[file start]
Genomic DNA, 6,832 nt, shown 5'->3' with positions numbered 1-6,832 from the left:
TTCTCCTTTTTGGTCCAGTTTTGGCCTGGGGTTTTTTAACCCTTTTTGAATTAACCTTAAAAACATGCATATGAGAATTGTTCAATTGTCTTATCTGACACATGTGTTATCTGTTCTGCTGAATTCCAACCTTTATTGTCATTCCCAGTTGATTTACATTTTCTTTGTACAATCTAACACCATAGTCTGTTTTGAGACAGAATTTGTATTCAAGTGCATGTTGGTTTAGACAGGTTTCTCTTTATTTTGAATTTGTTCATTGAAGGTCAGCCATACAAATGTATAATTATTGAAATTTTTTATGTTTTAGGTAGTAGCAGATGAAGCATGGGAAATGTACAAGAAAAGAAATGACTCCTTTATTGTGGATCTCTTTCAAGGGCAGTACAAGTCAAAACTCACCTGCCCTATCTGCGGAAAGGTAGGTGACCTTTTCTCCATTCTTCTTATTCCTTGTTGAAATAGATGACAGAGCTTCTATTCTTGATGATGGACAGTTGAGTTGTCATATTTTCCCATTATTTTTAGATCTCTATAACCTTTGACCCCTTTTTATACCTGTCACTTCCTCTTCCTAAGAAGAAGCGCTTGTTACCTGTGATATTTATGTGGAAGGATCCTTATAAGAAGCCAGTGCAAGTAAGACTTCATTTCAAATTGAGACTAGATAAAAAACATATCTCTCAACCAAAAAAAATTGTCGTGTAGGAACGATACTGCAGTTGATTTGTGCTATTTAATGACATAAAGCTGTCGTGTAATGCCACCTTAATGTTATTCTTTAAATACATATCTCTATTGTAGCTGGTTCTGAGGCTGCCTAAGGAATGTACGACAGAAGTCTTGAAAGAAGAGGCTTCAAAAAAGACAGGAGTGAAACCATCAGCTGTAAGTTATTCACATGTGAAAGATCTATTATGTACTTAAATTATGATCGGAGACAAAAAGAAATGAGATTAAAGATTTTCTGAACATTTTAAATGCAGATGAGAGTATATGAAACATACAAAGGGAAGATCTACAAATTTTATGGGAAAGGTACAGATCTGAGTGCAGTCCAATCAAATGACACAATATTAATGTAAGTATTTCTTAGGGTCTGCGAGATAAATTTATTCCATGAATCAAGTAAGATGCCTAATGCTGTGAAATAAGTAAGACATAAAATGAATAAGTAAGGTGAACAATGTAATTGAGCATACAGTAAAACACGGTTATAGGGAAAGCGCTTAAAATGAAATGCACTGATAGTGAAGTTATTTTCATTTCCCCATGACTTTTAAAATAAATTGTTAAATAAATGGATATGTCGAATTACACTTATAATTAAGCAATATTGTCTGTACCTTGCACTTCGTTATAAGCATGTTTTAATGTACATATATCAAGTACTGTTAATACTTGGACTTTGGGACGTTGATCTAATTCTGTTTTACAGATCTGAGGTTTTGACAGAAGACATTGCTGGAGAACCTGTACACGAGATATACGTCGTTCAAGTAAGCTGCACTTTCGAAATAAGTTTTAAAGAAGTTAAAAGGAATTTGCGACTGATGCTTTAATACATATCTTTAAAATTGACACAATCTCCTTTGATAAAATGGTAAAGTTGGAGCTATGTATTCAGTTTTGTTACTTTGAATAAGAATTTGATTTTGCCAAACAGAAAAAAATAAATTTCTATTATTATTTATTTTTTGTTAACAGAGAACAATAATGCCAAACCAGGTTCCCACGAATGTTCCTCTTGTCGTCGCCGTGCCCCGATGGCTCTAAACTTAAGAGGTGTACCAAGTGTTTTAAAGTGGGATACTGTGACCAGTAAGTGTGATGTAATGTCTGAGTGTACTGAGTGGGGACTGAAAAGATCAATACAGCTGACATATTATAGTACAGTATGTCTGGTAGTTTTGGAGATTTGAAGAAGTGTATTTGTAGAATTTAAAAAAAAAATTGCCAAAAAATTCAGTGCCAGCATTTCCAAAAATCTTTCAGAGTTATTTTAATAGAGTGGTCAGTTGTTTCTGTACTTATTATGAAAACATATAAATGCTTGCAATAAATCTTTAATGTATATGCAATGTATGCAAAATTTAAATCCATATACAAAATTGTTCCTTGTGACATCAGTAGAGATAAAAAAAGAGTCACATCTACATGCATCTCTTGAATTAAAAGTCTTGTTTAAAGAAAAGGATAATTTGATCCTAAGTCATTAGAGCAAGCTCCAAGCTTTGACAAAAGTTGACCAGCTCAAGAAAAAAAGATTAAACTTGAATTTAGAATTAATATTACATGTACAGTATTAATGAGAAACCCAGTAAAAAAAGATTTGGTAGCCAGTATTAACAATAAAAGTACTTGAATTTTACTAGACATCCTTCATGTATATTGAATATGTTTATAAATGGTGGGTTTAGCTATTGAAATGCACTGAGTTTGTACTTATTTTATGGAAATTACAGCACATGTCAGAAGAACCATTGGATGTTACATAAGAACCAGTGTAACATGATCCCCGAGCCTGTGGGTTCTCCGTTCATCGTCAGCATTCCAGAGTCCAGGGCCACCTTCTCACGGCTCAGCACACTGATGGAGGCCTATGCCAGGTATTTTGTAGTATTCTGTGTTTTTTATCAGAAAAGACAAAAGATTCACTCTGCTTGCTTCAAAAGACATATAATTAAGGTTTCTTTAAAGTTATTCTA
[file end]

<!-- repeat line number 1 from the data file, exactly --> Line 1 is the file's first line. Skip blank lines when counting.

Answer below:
Genomic DNA, 6,832 nt, shown 5'->3' with positions numbered 1-6,832 from the left: